Today, Steen, like Keith Wolff, finds the demands on his time too great to continue the ten-twelve hours per week he had been putting into the Alliance. Four or five hours is now his average, mostly with Citizens for a Non-Nuclear Future.

Solutions to the problems which activists deal with in the Eighties will come from building up, not tearing down, institutions, most agree. The radical stance of the Vietnam era activists has been replaced by a pragmatism that runs through each of the contemporary movements.

Gary Gordon feels that talking, reading and writing are his key instruments. “I think it is important that ideas be put down.

“There’s a lot of reasons to be proud of this country. . . People are very eager to defend what they’re proud of, and sometimes that makes them very gullible,” says Gordon.

Stressing his confidence in the American educational and political institutions, Gordon is at odds over how long he will remain politically active.

“I don’t know if I’m always going to have the stamina to be as heavily involved as I am now, but once you develop a consciousness for this kind of stuff, it’s real hard (to quit).”

Gordon believes that long-term activists face the possibility of three brick-wall syndromes: burnout, disillusionment, and something he calls “co-optation.”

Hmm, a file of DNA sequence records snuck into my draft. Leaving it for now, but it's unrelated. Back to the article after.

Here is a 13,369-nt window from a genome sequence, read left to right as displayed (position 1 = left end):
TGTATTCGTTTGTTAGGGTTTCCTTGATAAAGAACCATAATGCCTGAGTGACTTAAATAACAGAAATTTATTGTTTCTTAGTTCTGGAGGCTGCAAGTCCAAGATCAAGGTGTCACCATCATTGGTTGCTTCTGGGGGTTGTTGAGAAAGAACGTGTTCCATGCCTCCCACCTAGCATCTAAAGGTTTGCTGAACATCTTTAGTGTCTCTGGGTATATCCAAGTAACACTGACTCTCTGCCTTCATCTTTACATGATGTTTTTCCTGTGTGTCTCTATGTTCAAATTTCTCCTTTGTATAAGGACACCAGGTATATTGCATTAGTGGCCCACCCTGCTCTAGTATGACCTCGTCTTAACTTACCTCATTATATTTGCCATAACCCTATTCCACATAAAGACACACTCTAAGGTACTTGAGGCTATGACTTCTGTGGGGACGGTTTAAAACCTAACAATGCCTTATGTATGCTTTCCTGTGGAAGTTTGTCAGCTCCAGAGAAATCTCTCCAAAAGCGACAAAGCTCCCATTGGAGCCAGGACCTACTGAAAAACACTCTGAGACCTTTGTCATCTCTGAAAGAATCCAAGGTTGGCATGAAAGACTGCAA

Burnouts suffer from the social work syndrome, he explains. They see poverty on a daily basis, and after several years they give up.

Greater militancy, Gordon claims, is often adopted by those activists who have found little satisfaction – or achieved solid results – through their current methods.

“Co-optation is another word for ‘bought off’,” he says. “People who were involved in President Johnson’s war on poverty are examples of this. The people leading the movement were hired by the government, turning into bureaucrats forced to defend a system which put bread on their own tables. These people felt a lost sense of idealism.”

Nonetheless, Gordon’s personal enthusiasm for political and social involvement hasn’t faded over the past decade.

“One of the greatest things you can do is to be an activist, to educate yourself to have opinions, and to speak out,” he says.

Don Mackel echoes the sentiments of many activists who cite the “screaming” they hear, and the coping they must do.

“There are so many pressing things right now,” he says. “You watch the news and you scream. For awhile there, I was so crisis-ridden. . . now it’s just something you wake up to and deal with.”

Keith Wolff points to his constant reading on environmental issues and smiles.

“Undeniably,” he says, “there are answers.”